While smart city strategists discuss city kiosks and building information hubs, properly funded, open and trained library spaces remain a culturally significant baseline, or safety net, for struggling city users to engage safely and competently, with the information-centric world that we need to keep up with.


With the appropriate resources, libraries have the ability to help users learn to engage with and manage information at varying levels of comfort – from accessing books, to printing benefits claims on a local computer, to ordering a replacement mobile phone, to giving children a warm, supervised place to read while training for work.

Libraries are also an effective arena in which to carry out democratised smart city research for digital tools targeted at hard-to-reach communities, such as busy parents or older persons. A library is an information hub, and an innovation hub. This is essential to the foundations of a smart city.

And yet, this established and recognised infrastructure of library spaces, culturally and historically viable information hubs with varied means of access, is under threat. The UK has experienced a £66m cut in library spending over the last year, with 105 libraries closing between 2016 and 2017.

We shouldn’t still be arguing for the necessity of safety, space and book access for young people. The argument is a vital one on its own in terms of social mobility and citizen worth. However, as we automate and digitise public services, local authorities looking for a business case must also recognise what drives and what hinders healthy engagement for their citizens.

To create a robust and resilient digital and local economy, local authorities are required to optimise possibilities for interaction with the information that is being shifted to digital – and required to optimise the confidence and capabilities to do so, too. To reengage citizens who might be falling out of the economic flow of the city, requiring extra support and enabled access, the first point of focus might not be further automation. Instead it should be targeted ‘smart’ intervention using the traditional, recognised, non-digital and pre-built infrastructures of a city.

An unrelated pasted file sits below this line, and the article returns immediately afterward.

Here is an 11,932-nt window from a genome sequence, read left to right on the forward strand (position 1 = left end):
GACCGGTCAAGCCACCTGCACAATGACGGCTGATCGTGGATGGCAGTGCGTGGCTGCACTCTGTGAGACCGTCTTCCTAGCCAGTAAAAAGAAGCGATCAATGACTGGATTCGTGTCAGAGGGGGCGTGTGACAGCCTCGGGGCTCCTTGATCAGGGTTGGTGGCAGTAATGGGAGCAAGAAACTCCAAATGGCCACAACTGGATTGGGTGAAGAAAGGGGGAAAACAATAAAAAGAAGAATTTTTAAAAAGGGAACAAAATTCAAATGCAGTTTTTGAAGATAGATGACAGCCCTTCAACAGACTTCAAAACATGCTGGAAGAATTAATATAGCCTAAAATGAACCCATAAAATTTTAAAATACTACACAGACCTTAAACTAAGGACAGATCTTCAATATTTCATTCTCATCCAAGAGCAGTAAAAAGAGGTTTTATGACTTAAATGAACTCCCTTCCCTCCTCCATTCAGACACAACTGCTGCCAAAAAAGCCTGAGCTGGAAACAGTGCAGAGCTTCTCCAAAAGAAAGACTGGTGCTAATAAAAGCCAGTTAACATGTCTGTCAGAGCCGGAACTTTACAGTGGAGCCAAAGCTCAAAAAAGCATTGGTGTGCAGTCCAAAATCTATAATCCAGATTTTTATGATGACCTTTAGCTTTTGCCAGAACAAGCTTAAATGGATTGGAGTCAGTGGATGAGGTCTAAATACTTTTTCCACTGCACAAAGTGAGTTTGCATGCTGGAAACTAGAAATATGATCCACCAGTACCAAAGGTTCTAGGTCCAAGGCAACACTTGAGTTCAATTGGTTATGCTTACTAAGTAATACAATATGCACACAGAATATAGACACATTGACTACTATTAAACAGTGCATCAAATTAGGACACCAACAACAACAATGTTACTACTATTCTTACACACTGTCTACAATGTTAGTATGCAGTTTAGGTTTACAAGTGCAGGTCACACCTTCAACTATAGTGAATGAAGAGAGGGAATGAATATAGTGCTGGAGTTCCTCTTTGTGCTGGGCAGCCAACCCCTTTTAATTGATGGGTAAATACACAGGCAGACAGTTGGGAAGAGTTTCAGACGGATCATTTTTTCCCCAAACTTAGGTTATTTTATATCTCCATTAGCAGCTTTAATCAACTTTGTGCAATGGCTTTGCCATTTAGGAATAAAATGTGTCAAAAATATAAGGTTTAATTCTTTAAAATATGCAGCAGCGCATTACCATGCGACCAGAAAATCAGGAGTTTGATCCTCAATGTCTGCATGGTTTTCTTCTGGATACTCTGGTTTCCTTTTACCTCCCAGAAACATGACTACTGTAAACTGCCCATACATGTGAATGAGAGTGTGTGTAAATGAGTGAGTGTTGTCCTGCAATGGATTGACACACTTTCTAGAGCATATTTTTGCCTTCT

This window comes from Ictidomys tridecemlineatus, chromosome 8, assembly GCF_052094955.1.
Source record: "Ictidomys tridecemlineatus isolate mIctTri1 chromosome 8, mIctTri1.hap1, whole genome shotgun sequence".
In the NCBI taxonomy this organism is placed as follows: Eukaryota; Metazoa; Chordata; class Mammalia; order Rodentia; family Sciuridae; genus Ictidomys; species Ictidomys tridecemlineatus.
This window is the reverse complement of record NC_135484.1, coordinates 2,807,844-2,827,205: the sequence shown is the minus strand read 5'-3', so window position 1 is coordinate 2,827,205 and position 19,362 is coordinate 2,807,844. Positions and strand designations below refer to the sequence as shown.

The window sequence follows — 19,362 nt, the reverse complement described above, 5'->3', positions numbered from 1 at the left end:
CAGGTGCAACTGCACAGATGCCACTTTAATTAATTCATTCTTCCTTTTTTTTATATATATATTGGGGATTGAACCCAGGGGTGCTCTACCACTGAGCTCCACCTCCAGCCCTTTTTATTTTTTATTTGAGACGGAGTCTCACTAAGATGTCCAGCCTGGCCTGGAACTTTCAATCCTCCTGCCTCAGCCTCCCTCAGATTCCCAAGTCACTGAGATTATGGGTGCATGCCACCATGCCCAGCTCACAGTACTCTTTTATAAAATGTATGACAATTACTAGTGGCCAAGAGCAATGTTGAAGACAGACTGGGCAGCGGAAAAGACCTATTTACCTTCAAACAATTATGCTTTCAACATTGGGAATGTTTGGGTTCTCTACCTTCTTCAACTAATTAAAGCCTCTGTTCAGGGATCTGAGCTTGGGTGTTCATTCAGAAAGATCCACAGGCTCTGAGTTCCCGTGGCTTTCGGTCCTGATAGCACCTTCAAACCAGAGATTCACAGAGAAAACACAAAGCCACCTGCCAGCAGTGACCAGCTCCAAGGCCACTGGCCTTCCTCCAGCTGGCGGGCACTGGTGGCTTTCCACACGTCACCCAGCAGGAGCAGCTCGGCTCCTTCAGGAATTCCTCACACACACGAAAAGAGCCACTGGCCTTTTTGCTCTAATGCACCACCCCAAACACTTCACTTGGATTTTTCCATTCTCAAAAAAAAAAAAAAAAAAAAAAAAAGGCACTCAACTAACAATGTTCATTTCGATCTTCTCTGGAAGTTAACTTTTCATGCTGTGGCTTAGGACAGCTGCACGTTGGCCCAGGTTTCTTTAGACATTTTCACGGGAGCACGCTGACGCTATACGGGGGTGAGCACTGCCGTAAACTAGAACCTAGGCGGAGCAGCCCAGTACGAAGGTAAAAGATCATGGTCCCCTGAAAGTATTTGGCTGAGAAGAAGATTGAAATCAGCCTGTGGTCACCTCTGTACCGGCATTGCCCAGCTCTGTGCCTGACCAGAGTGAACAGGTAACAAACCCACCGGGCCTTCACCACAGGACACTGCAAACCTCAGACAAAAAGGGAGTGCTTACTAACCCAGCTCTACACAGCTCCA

Hannah Kaner is smart cities strategist at digital agency Orange Bus.

 
 
 
 

“Stop worrying about hairdressers”: The UK government has misdiagnosed its productivity problem

We’re going as fast as we can, here. Image: Getty.

Gonna level with you here, I have mixed feelings about this one. On the one hand, I’m a huge fan of schadenfreude, so learning that it the government has messed up in a previously unsuspected way gives me this sort of warm glow inside. On the other hand, the way it’s been screwing up is probably making the country poorer, and exacerbating the north south divide. So, mixed reviews really.